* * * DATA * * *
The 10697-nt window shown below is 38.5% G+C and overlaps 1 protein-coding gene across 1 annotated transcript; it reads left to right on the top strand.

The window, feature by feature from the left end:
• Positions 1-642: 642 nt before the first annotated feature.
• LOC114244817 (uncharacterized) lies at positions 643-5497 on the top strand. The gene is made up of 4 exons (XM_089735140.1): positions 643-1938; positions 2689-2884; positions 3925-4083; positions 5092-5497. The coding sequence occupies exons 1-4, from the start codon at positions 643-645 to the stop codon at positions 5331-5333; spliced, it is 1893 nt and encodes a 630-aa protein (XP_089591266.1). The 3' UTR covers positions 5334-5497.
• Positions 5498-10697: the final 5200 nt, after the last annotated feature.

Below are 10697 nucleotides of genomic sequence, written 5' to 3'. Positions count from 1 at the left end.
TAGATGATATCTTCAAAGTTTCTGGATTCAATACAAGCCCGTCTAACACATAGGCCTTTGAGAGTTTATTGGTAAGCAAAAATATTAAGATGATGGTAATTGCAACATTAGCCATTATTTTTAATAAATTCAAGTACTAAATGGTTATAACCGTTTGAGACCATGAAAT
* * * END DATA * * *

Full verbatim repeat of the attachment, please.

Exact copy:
The 10697-nt window shown below is 38.5% G+C and overlaps 1 protein-coding gene across 1 annotated transcript; it reads left to right on the top strand.

The window, feature by feature from the left end:
• Positions 1-642: 642 nt before the first annotated feature.
• LOC114244817 (uncharacterized) lies at positions 643-5497 on the top strand. The gene is made up of 4 exons (XM_089735140.1): positions 643-1938; positions 2689-2884; positions 3925-4083; positions 5092-5497. The coding sequence occupies exons 1-4, from the start codon at positions 643-645 to the stop codon at positions 5331-5333; spliced, it is 1893 nt and encodes a 630-aa protein (XP_089591266.1). The 3' UTR covers positions 5334-5497.
• Positions 5498-10697: the final 5200 nt, after the last annotated feature.

Below are 10697 nucleotides of genomic sequence, written 5' to 3'. Positions count from 1 at the left end.
TAGATGATATCTTCAAAGTTTCTGGATTCAATACAAGCCCGTCTAACACATAGGCCTTTGAGAGTTTATTGGTAAGCAAAAATATTAAGATGATGGTAATTGCAACATTAGCCATTATTTTTAATAAATTCAAGTACTAAATGGTTATAACCGTTTGAGACCATGAAAT